8. The endless forms of beauty which we meet. It is said of Linnaeus, the great Swedish botanist, that on first seeing a certain plant, he fell on his knees and thanked God for thus beautifying the earth. How much beauty do we see around us every day, and yet for this how seldom are our hearts lifted in gratitude to Him who hath made all things lovely to behold.
II. THE ANIMATE BUT UNINTELLIGENT PART OF CREATION. What object could God have had in creating these innumerable ranks of sensitive existence, except that they might taste His bounty, and enjoy a happiness peculiar to their state? Because dead matter was incapable of delight, and because the eternal Sovereign would exercise His superabundant goodness, therefore hath lie stocked the world, and worlds upon worlds, with ten thousand times ten thousands of living creatures, that His table might be filled with millions of guests, whose mouths and whose hearts He might every hour and every moment fill with food and gladness. Moreover, how kind in God to care for every one of the millions upon millions of this great needy family of His; expending upon each one an equal care, so that the least insect, living but one brief hour, does not fail of his portion. And how kind to provide for all without their labour — for it is a just remark of Pierre, that there exists not a single animal but what is lodged, clothed, and fed by the hand of Providence — without care, and almost without labour. And yet, again, how kind and wise to cause each one to subserve some useful purpose to man; making even the little flies and all the winged insects to act as scavengers, by taking up and carrying off the surplus effete matter in the vegetable creation; and all the little ground-mice and earth-worms to act as Nature's ploughmen, or as sappers and miners boring in all directions into the stubborn soil, thus rendering it pervious to air and rain and the roots of plants!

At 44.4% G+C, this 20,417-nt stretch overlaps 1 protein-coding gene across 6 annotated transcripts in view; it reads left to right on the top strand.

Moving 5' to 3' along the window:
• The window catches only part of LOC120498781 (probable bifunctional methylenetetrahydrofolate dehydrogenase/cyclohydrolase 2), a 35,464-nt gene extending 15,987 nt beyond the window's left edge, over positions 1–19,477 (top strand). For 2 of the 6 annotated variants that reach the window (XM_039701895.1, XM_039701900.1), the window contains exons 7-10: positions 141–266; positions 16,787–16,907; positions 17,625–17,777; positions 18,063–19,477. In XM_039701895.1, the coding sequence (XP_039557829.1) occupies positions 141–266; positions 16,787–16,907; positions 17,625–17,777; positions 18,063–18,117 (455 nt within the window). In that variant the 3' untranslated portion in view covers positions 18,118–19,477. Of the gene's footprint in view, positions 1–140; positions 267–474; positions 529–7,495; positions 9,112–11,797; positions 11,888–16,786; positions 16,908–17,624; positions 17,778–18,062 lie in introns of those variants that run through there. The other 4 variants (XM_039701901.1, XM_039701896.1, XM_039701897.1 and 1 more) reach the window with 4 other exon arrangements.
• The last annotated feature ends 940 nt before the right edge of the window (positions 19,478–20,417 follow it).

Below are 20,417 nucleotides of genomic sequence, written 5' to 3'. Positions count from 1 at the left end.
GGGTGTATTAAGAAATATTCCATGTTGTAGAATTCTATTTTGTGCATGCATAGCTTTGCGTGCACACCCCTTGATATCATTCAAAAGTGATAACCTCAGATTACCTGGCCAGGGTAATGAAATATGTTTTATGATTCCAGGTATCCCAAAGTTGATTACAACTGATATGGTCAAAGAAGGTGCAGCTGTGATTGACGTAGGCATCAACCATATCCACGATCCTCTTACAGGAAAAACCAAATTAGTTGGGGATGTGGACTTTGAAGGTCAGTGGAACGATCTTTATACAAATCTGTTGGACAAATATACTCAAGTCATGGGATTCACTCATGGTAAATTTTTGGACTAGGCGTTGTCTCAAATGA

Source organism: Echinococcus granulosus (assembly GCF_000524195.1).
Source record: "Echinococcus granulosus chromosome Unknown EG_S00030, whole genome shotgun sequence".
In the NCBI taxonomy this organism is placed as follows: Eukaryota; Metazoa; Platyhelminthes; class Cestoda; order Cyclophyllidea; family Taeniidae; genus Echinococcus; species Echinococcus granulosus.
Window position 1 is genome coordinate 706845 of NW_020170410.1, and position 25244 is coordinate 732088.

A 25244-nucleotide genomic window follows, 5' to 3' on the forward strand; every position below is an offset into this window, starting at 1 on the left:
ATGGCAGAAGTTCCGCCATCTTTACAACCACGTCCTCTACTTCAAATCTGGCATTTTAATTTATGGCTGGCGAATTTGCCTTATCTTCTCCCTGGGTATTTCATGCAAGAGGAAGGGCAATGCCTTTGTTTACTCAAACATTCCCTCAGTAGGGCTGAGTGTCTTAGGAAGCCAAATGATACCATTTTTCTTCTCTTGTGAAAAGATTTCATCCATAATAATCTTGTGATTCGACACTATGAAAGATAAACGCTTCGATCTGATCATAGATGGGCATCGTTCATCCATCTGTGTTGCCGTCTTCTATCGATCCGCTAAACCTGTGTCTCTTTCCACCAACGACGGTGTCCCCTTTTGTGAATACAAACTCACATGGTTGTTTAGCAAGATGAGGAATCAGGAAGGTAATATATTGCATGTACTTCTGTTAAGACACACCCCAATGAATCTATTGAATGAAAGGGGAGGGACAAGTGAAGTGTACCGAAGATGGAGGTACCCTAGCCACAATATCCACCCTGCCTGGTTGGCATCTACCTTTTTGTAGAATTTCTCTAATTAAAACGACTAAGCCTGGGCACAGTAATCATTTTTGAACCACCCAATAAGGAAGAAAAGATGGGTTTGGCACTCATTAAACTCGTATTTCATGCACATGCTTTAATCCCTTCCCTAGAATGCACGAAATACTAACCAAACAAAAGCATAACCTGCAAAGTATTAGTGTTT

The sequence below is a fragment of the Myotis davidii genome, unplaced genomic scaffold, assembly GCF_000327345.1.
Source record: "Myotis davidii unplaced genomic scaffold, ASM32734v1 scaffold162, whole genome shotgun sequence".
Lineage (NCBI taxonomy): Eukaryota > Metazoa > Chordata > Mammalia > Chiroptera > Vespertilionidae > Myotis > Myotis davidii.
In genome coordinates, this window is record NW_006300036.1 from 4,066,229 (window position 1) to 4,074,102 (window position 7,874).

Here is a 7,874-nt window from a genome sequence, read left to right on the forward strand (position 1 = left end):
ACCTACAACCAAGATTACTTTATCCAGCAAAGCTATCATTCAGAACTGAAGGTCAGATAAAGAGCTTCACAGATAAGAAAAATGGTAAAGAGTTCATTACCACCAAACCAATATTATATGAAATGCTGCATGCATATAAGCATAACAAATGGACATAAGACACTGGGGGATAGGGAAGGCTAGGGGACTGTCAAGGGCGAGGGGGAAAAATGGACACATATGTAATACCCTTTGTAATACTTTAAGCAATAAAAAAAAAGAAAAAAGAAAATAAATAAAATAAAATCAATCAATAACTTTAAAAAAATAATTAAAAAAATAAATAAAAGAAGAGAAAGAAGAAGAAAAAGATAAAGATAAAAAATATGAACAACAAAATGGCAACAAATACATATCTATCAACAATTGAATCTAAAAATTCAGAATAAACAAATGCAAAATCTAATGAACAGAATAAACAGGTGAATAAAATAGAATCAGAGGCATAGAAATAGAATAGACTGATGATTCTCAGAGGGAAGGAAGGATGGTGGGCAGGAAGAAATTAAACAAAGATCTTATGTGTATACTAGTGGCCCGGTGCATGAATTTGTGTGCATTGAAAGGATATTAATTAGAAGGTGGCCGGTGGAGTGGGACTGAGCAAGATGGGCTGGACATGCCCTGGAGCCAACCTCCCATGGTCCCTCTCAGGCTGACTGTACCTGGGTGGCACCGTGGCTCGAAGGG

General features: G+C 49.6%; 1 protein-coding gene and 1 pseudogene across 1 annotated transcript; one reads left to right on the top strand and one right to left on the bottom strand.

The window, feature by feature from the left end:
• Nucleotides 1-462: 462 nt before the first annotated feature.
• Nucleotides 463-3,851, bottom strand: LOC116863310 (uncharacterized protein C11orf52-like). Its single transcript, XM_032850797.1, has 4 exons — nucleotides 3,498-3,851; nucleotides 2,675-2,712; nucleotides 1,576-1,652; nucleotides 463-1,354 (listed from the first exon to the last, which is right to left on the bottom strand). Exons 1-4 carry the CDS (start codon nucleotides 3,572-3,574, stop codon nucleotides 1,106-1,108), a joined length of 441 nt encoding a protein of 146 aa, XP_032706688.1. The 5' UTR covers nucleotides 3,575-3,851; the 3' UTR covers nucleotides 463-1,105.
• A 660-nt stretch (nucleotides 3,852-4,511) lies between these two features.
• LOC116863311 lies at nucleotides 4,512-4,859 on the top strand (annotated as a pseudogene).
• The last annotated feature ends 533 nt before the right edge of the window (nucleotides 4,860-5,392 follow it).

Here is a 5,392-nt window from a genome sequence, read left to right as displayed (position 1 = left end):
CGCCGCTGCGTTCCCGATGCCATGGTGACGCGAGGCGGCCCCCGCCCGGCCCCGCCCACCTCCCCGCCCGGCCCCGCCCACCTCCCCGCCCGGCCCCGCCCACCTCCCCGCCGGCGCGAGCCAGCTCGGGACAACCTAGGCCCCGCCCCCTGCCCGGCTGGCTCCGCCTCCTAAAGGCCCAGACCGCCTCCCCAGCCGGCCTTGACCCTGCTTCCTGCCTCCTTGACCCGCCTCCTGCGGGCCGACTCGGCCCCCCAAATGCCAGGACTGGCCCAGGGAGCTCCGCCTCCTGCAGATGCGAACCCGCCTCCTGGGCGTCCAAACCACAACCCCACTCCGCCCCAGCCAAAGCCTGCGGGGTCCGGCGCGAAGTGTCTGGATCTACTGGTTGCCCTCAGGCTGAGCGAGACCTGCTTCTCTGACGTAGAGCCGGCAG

III. THE INTELLIGENT WORLD — OURSELVES.
1. Our outfit, our endowments. A body, fearfully and wonderfully made; heart, muscles, ears, etc. The mind, with its subtle powers of consciousness, and reflection, and reasoning; and memory, and imagination — each faculty displaying the Divine goodness. And the same of the several senses — of sight, hearing, taste, touch, smell. And what an endowment is the gift of speech, by which we may reciprocate thought and feeling, and become acquainted one with another!
2. How every thing is contrived and adjusted to secure our comfort and good. What a mercy that many functions of the body, such as breathing, digestion, the circulation of the blood, etc., are performed involuntarily; so that they go forward without our bidding or attention! And how merciful the provisions for gratifying the senses — eye, ear, etc. Another merciful provision is the social relations.
3. Think also of God's hourly deliverances. A man, riding down a steep hill, and reaching the bottom, said to one whom he met there, "I have had a wonderful deliverance." "What is it?" he asked. "Why, my horse stumbled on that hill, and I was thrown over his head and not harmed." "Indeed," said the man, "I have had many a greater deliverance on that hill than that." "And how? .... Why, I have ridden down that hill hundreds of times, and my horse has never so much as stumbled one!" The moral is plain — but how do we forget it!
(H. C. Fish, D. D.)
Parallel VersesKJV: He loveth righteousness and judgment: the earth is full of the goodness of the LORD.